How to Replace a Starter Motor on a Ford Falconby John Stevens J.D.
When the Ford Falcon's ignition switch is turned, an electrical signal is sent to a switch, called a solenoid. The solenoid routes that signal to the starter motor via a single cable. A gear within the starter motor exits the body of the starter and intermeshes with the engine's flywheel. When the ignition key is released, the solenoid turns the signal off, and the starter disengages with the flywheel. The starter is defective if it fails to push its gear into the flywheel or if its gear is worn and cannot turn the flywheel.
Raise the front of the car with a hoist and support its weight with safety stands.
Remove the starter solenoid cable from the starter motor. The starter solenoid is bolted to the passenger's side of the engine compartment, next to the battery. The solenoid's cable can be traced to a threaded stud on the side of the starter motor. The tip of the cable features a metal eyelet, which slides onto the threaded stud and is held in place with a single nut. Remove the nut with a wrench then pull the cable off of the threaded rod.
Remove the starter from the transmission. The starter motor attaches to the transmission's bell housing with two bolts. Remove the upper bolt first with a wrench. Grasp the bottom of the starter to hold it in place then remove the bottom bolt. Lower the starter out of the transmission.
Position a new rubber dust ring onto the face of the starter, where the starter mounts to the bell housing if applicable. Falcons produced in 1962 and 1963 featured a rubber dust ring to help seal the seam between the starter and the transmission. Later models did not use the dust ring. Note that one side of the dusk ring is flared. The flared side must face the starter motor.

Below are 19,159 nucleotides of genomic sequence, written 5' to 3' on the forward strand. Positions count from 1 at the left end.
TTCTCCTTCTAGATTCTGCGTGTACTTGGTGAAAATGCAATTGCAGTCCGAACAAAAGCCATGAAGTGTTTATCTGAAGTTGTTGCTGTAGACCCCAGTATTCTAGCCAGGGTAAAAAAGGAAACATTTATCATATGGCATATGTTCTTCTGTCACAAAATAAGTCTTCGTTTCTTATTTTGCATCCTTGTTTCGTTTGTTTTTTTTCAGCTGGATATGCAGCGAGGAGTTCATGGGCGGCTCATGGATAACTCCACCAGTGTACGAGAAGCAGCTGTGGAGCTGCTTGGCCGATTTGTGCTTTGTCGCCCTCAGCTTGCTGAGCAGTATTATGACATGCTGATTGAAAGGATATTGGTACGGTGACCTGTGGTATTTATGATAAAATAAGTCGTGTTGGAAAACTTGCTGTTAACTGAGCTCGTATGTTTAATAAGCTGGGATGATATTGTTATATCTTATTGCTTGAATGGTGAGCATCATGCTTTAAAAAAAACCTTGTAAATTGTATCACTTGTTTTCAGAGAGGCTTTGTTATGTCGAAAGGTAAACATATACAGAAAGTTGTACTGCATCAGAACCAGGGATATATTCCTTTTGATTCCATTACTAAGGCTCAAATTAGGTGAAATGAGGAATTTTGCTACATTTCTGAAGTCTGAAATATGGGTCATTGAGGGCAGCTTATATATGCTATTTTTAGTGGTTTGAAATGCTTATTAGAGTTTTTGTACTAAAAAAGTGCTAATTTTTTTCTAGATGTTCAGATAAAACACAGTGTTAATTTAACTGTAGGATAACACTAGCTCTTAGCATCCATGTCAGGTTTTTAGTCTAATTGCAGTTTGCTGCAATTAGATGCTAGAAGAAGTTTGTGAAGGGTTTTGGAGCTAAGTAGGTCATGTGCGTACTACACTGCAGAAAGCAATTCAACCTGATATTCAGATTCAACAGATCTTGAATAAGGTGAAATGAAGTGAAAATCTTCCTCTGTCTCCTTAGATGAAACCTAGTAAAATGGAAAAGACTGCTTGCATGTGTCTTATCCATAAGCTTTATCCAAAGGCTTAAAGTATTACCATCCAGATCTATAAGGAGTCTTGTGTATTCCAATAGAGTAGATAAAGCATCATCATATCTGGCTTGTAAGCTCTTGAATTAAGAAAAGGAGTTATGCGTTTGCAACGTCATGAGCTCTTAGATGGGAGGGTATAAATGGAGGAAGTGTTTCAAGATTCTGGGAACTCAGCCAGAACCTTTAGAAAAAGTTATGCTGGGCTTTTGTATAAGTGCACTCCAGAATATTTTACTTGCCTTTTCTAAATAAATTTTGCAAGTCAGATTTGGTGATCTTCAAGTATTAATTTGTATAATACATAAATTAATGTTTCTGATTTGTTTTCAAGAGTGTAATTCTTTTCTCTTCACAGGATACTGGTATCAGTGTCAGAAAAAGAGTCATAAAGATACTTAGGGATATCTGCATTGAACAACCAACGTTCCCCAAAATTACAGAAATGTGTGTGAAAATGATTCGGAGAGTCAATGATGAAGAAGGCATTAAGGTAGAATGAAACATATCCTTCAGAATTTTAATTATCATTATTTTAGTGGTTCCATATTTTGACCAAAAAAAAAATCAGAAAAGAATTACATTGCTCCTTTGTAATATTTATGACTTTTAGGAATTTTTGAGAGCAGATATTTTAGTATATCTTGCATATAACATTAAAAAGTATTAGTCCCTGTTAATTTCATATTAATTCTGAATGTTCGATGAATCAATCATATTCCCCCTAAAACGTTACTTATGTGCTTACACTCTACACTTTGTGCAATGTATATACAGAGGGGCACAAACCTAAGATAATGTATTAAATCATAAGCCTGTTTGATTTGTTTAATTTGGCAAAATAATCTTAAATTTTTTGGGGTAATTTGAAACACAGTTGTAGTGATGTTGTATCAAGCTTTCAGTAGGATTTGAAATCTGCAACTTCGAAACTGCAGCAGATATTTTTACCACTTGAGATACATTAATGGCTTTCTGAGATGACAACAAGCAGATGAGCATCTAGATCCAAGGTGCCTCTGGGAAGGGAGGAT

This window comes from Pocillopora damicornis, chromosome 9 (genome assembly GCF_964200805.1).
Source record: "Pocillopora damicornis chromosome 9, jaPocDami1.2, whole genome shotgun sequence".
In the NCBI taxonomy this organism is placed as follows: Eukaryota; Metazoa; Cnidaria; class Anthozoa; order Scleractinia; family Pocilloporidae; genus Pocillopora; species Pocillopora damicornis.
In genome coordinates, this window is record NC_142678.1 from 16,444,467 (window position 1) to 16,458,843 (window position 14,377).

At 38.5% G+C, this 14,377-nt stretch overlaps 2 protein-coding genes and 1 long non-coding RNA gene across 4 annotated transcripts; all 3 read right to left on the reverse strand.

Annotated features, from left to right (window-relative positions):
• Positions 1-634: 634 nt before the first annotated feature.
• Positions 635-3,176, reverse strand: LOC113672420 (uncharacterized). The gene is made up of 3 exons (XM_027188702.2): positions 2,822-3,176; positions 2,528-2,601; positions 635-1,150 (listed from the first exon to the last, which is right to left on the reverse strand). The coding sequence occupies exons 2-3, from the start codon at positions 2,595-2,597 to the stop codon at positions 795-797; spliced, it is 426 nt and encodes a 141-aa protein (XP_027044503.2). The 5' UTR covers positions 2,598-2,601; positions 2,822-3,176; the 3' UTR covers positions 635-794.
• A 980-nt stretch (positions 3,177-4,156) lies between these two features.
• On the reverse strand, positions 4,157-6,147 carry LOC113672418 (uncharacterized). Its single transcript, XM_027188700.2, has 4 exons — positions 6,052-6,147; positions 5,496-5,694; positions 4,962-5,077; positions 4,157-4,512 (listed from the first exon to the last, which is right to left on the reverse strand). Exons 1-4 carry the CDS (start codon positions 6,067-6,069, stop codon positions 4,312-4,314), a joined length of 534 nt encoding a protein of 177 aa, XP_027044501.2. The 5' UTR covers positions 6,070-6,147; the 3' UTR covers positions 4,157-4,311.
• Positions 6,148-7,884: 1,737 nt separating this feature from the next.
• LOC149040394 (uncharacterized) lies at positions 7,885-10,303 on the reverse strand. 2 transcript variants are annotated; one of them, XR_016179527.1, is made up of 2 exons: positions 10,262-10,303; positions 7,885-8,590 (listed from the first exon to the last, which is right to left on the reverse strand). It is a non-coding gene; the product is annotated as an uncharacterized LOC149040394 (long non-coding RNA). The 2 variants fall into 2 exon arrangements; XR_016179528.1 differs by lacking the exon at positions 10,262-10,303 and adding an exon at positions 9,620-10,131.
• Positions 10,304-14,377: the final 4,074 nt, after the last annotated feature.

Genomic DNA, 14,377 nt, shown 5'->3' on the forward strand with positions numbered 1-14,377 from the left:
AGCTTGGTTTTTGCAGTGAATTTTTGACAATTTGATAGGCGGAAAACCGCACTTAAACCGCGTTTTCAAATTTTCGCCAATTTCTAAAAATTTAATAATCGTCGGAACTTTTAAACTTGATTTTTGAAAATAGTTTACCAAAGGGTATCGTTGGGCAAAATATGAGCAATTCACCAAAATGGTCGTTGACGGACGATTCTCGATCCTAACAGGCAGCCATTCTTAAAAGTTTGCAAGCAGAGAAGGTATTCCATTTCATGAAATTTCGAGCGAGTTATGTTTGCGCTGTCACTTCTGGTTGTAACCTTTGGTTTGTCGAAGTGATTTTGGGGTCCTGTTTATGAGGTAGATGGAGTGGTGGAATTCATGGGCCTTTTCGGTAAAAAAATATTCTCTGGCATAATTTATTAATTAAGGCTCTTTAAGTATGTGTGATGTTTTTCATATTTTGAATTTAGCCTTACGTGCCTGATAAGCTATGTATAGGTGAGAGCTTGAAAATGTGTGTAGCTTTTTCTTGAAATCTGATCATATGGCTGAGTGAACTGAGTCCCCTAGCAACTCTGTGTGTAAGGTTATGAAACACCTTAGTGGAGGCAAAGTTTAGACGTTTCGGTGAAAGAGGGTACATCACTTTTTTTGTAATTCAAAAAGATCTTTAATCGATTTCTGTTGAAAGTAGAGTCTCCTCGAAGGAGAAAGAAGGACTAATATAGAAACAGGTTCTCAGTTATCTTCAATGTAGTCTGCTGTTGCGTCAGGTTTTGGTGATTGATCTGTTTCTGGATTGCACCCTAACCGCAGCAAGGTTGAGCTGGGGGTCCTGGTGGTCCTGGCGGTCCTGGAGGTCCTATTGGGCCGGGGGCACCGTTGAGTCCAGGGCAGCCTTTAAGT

Insert the starter motor into the transmission's bell housing then install the starter's two bolts with a torque wrench. Each bolt must be tightened to between 12 and 15 foot-pounds of torque. Overtightening the bolts can damage the bell housing.
Slide the metal eyelet on the tip of the starter solenoid cable onto the threaded rod on the side of the starter then tighten the cable's nut onto the eyelet with a wrench.
Raise the car with the hoist and remove the safety stands, then lower the car to the ground.
- "1967 Comet, Falcon, Fairlane and Mustang Shop Manual;" Ford Motor Company; 1967
- "Motor's Auto Repair Manual;" Ralph Ritchen; 1968
Things You'll Need
- Safety stands
- Rubber dust ring (1962-1963 models)
- Torque wrench
John Stevens has been a writer for various websites since 2008. He holds an Associate of Science in administration of justice from Riverside Community College, a Bachelor of Arts in criminal justice from California State University, San Bernardino, and a Juris Doctor from Whittier Law School. Stevens is a lawyer and licensed real-estate broker.